Until the mid 1980s, aquaculture activities were confined to the Eastern and Northern Delta Regions. All production derived from either semi-extensive or semi-intensive pond systems using fresh and low salinity brackish water. Traditional, privately-owned aquaculture, producing mostly tilapia and mullet, operated using large shallow ponds of up to 25 hectares. Production per unit area was low (250–400 kilograms/hectare). This type of production depends mainly on enhanced natural productivity through the addition of natural fertilisers (manure) and limited use of artificial feeds (usually rice bran).
Semi-intensive aquaculture was more commonly carried out in farms operated by the Government where poly-culture was practiced in smaller ponds of between 2–6 hectares with the use of fertilisers and supplementary feeding. The average annual production from these semi-intensive systems was in the range of 1.5–2.5 tonnes per hectare.
The farming of marine species such as European seabass, gilthead seabream, sole, meagre and penaeid shrimp began in the late 1980s and early 1990s. The majority of farming of marine fish still depends on the collection of seed from the wild. Marine aquaculture in Egypt is still far from being as successful as freshwater farming.
In the mid 1990s, intensive pond aquaculture was introduced with the aim of replacing the semi-intensive and traditional farms. Intensive farming is expanding as a result of the high returns on investments. These systems use smaller and deeper ponds, stocking densities are higher and intensive feeding and aeration is provided. Average annual production attained is in the range of 17.5–30 tonnes per hectare. Integrated desert agriculture-aquaculture activities started in the late 1990s generally in the form of intensive tank aquaculture. This form of aquaculture is also expanding rapidly particularly in the western desert region.
Total aquaculture production in 2009 in Egypt reached 705 490 tonnes with a total market value of USD 1 354.646 million (1 USD = 5.55 Egyptian pounds) (GAFRD, 2010).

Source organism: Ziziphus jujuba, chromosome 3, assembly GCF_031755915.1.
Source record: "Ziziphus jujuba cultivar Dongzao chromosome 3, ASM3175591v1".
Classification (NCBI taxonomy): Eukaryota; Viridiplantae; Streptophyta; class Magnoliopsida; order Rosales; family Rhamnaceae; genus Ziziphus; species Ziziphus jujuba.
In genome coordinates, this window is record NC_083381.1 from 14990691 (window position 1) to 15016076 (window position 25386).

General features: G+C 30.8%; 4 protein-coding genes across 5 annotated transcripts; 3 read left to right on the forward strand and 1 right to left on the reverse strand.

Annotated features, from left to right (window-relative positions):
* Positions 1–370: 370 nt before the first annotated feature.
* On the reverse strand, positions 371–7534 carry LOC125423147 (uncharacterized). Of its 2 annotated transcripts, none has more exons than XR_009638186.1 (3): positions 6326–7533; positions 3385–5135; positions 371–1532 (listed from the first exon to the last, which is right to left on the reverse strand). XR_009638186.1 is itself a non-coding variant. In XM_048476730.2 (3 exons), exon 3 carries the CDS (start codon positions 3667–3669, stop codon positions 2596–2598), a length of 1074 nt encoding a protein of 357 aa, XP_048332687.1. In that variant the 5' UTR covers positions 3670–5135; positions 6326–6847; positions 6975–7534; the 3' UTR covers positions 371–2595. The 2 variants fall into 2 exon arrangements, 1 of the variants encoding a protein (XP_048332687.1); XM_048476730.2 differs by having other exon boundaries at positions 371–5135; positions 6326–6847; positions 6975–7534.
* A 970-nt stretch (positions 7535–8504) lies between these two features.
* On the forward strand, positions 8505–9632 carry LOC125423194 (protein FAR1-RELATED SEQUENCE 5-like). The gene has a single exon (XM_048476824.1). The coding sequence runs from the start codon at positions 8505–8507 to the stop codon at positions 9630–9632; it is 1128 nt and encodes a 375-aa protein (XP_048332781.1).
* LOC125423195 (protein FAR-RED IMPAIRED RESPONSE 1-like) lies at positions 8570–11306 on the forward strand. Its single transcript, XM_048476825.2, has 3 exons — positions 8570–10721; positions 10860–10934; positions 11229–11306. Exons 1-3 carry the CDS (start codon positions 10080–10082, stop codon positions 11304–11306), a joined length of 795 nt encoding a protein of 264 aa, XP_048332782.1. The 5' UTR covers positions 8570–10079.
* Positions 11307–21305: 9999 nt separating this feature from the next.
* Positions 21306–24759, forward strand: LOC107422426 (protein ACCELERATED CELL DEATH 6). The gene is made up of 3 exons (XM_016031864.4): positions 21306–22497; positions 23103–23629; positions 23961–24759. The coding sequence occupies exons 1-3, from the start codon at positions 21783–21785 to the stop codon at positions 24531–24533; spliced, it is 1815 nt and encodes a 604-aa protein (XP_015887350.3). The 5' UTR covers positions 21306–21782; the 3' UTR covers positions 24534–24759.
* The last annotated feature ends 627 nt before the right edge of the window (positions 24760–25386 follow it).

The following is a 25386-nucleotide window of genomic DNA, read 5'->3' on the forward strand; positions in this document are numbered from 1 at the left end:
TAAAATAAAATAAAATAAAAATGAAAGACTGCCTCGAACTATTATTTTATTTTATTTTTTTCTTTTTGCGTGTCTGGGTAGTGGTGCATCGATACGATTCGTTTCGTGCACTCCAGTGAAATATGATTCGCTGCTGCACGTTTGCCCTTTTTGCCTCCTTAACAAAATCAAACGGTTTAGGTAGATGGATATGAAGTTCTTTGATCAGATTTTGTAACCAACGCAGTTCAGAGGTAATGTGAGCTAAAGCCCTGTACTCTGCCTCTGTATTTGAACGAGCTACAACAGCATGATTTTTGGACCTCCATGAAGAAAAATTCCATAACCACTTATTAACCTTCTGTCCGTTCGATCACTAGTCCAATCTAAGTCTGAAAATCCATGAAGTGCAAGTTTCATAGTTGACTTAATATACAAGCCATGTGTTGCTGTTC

Fig. 1. Distribution of the main aquaculture production sites (Google Egypt map, 2010).
Common carp and flathead grey mullet were the first species cultured in the country, with common carp being introduced in 1936 for experimental purposes. With the introduction of modern commercial aquaculture in the late 1970s and early 1980s, Egypt built four carp hatcheries and imported brood stock fish from ex Germany Democratic Republic and Hungary. Common carps were also extensively used in the government-financed national rice-cum-fish programmes. The total production of carps in 2009 was 73 958 tonnes or approximately 10.48 percent of the total aquaculture production, most from poly-culture in rice fields.
Flathead grey mullet has been farmed since the mid 1930s on experimental farms and in traditional “hosha” farming systems. The production of this species has always depended on wild fry collected from estuaries. With the expansion of aquaculture in the mid 1980s, Egypt established six fry stations collecting millions of fry of commercially valuable marine species. Current annual production of farmed mullet is approximately 209 980 tonnes accounting for approximately 30 percent of the total aquaculture production in 2009.